The Kingdom of Benin perhaps, is famous for its striking brass sculptures, beautiful ivory carvings and artistic plaques which mostly portrayed the rulers of the kingdom and their families. The Benin Kingdom produced some of the finest artworks in Africa.
According to ancient oral traditions, the roots of the people of Benin can be traced to the Kingdom of Ife’s ancient traditions – also located in modern day Nigeria. Benin flourished thanks to its trading activities with neighboring kingdoms like Ife. It is common belief amongst the people of Benin that the King of Ife sent his master craftsman to Benin in the 13th century CE to spread his sculptural skills. Ancient Benin traditions also reveal that its people invited Prince Oranmiyan of Ife to rule over them and his son Eweka became the first king of Benin. There are a lot of similarities between the two cultures such as the use of leopards in connection with death. However, archaeology is yet to establish a firm connection between these two kingdoms.
The Kingdom of Benin is one of the oldest and highly developed pre-colonial states in West Africa. It sprang up in the 900s and was founded by the people of Edo who settled around the southern rain forest region of West Africa (in modern day Nigeria). At first, theses people lived in small groups which slowly grew and developed into a kingdom. The kingdom was known as Igodomigodo. Over the coming years, Ogisos this kingdom would be ruled by Ogisos – meaning rulers of the sky. By the 1100s, the Ogisos lost control of the kingdom due to internal struggles for power.
Fearing that their beloved kingdom would fall into chaos, they asked for help from the King of Ife who in turn, sent his son Oranmiyan to restore peace to the Edo kingdom. Oranmiyan made his son Eweka the first King (Oba) of Benin.
Around the year 1440, Ewuare became Oba of Benin, marking the beginning of the Golden Age. He embarked on a number of notable reforms including rebuilding Benin City and the royal palace, building a standard army and acquiring new territories. The likes of Oba Ozolua and Oba Esigie – who were both kings after Ewuare – encouraged trade with the Portuguese and they built massive armies with the proceeds.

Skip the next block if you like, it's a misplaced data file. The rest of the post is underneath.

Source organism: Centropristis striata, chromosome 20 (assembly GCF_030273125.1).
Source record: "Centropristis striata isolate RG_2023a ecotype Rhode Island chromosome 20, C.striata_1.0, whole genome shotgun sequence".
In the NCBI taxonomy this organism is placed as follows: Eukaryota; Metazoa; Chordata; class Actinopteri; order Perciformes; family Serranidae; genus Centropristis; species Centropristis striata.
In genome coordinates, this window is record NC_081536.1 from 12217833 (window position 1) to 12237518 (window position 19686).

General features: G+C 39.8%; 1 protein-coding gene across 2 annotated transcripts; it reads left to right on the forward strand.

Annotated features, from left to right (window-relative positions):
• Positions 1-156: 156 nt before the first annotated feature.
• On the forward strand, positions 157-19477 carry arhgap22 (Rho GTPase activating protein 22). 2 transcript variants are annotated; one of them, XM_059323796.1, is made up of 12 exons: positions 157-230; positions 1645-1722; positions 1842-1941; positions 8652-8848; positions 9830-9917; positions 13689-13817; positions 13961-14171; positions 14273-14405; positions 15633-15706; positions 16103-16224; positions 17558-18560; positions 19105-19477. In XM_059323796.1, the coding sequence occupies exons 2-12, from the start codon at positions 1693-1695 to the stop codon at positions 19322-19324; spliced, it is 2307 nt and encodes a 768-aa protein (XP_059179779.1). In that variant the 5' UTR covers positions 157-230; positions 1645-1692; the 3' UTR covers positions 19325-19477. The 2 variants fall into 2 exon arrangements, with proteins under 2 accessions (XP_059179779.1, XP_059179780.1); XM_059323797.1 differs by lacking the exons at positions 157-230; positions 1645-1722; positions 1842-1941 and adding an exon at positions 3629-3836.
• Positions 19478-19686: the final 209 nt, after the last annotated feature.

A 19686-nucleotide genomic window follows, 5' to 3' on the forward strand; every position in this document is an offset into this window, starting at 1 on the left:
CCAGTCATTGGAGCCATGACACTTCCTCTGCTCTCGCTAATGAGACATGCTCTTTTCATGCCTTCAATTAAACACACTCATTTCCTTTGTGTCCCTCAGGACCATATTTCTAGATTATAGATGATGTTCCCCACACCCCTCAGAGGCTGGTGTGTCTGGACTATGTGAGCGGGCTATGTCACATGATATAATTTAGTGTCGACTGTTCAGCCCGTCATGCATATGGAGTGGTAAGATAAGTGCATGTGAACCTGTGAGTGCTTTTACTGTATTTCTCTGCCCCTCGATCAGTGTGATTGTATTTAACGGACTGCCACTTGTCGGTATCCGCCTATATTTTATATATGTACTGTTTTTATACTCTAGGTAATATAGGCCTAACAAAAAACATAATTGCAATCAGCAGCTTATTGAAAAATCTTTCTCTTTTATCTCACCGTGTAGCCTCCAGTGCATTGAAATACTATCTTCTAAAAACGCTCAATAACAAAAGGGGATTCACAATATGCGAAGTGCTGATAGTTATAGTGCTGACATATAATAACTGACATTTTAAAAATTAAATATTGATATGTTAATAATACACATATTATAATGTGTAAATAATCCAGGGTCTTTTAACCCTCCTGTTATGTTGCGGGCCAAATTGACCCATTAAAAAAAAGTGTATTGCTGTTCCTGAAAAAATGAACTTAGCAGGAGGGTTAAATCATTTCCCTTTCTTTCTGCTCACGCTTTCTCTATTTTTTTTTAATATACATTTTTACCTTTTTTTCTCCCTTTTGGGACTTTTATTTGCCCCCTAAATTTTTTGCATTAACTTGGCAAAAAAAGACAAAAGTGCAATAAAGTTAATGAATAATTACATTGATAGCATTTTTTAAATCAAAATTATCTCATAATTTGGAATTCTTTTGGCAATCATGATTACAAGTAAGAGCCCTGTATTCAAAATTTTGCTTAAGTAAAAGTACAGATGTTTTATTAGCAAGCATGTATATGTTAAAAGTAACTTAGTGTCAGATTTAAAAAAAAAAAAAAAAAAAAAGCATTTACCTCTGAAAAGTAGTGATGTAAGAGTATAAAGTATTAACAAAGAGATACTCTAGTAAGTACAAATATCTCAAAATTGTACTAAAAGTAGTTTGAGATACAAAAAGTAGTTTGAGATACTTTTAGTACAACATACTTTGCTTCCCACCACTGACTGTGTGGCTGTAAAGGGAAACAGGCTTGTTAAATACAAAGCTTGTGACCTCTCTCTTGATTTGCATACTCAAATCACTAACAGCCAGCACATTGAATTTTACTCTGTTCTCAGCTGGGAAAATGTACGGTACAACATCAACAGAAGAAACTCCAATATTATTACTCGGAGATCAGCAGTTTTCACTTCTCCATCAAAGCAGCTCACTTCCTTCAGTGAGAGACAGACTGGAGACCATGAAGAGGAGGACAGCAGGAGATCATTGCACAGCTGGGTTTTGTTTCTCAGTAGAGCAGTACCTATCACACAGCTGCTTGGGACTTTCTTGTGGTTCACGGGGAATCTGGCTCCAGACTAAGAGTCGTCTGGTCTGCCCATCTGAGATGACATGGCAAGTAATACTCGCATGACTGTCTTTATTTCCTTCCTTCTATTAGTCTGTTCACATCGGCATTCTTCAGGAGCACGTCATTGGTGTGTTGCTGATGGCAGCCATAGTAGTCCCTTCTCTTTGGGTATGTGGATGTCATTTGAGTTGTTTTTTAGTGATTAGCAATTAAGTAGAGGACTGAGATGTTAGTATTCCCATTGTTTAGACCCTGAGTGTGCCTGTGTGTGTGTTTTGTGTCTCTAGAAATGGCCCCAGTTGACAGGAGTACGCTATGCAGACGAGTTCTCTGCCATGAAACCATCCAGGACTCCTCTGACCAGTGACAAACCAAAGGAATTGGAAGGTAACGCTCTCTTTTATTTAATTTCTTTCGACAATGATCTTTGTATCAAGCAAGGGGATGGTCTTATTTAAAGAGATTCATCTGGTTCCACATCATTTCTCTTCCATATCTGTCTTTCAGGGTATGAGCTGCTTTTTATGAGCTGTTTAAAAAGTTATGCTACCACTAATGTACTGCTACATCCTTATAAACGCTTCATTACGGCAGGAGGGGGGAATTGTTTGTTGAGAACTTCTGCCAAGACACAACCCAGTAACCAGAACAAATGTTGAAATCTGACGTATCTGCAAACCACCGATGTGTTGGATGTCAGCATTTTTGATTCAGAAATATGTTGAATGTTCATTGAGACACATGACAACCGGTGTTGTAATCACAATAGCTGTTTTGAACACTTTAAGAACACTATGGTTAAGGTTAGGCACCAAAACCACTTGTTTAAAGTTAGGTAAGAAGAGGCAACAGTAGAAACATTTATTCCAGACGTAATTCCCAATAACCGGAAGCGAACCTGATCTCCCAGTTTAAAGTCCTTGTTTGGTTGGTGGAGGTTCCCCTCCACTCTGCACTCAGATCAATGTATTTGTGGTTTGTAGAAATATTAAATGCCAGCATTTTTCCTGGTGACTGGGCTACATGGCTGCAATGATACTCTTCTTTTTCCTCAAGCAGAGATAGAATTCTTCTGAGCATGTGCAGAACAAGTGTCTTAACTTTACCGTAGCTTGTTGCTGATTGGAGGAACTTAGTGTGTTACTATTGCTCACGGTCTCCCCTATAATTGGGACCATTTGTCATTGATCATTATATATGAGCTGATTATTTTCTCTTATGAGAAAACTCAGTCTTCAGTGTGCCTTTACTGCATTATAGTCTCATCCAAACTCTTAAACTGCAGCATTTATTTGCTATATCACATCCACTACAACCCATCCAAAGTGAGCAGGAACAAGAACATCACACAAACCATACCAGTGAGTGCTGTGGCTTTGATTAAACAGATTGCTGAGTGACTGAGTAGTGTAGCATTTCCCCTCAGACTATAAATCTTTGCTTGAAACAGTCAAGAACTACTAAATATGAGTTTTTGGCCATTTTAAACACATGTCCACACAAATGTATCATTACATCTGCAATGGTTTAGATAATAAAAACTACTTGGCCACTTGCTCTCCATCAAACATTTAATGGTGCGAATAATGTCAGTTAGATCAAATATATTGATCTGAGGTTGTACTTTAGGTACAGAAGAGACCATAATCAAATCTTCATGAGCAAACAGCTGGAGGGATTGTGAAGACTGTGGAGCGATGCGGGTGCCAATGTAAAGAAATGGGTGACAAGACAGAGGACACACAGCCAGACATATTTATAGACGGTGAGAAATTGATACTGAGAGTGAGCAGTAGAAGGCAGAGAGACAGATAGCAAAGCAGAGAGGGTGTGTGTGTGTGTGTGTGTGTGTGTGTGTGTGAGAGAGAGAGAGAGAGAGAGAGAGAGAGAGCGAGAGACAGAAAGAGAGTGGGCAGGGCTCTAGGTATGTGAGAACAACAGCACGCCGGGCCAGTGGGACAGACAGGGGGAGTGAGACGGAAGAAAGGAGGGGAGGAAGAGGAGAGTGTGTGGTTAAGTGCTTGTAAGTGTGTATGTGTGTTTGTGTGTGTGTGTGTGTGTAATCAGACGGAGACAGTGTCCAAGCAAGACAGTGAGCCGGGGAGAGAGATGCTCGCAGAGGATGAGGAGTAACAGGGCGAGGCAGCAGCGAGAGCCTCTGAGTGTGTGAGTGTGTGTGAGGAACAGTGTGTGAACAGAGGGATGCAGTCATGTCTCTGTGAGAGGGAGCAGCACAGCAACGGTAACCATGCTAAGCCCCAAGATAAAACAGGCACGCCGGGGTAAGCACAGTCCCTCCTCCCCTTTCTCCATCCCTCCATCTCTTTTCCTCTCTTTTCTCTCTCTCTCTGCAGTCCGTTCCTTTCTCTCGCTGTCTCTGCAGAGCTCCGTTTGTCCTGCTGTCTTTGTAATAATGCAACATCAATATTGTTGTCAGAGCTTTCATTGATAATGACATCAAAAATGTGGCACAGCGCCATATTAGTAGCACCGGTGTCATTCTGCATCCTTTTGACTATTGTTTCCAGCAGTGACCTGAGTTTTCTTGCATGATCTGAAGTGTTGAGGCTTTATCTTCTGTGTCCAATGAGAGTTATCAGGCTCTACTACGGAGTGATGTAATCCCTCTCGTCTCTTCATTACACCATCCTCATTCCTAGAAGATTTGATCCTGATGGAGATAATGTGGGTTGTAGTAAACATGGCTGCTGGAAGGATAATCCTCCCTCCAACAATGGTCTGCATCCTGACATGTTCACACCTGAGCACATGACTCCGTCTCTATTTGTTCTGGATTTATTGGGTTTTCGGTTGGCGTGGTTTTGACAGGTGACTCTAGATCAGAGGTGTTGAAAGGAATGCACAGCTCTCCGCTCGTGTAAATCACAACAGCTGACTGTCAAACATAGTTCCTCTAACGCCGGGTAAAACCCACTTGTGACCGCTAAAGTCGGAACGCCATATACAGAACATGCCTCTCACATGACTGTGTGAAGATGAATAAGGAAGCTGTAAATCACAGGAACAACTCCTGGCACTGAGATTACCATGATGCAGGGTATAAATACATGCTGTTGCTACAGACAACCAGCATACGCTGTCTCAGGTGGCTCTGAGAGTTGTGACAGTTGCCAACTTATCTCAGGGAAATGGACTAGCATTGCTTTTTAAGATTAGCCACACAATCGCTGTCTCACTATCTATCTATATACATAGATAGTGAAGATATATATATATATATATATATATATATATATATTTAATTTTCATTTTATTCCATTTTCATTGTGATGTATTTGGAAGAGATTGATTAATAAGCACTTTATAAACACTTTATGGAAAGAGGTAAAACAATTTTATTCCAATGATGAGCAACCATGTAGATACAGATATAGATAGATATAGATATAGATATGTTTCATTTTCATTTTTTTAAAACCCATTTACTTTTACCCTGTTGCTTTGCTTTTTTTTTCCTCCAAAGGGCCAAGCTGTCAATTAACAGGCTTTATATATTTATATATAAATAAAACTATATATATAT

The Kingdom continued to flourish until the 1860s when it became weakened by internal conflicts and civil wars. It became increasingly difficult for the Obas to rule their people.
The Kingdom had hundreds of specialized artists belonging to various guilds. Often, Membership of these guilds was hereditary and most of them worked for the Oba of Benin. Dutch geographer Olfert Dapper described the royal palace of the Benin court as having “beautiful and long square galleries as big as the exchange at Amsterdam, some bigger than others, resting on wooden pillars, covered from top to bottom with cast copper, on which deeds of war and battle scenes are carved.” Many of the artworks were made of bronze/brass, ivory or wood. They adorned the royal palace of the Oba. The Benin sculptors made these pieces for the ancestral altars of past kings and queen mothers.
The British Threat to Benin
In the 1890s, showed interest in Benin palm oil and rubber which of course, the Oba resisted. By 1897, a group of British envoys went to Benin and by the time they arrived, some Benin soldiers murdered them. In response to these killings, the British embarked on a punitive expedition to capture the city of Benin. They burned the Oba’s palace, sent him on exile and massively looted the palace. They plundered and auctioned off thousands of cultural artifacts and about 3,000 to 6,000 bronze pieces in England to pay for the cost of the expedition. Today, you can find most of these beautiful pieces of art scattered all over the world in museums; the British Museum in London having in its possession the largest collection.
Over the years, there have been clamours by the Nigerian government and the people of Benin for the return of these valuable artifacts. In 1977, the Nigerian government offered to pay the British £2m to loan the Queen Idia ivory mask for the Festival of Black & African Arts & Culture. Sadly, British flatly rejected this request.
A ray of hope
Very recently, CNN reported that more than a century after the sacking and looting of Benin City by British soldiers, some of these bronzes are coming back to Nigeria – with conditions attached. The Benin DIALOGUE Group (BDG) struck a deal that would see some of the most iconic pieces returned on a temporary basis to form an exhibition at the New Benin Royal Museum in Edo State, Nigeria within three years.
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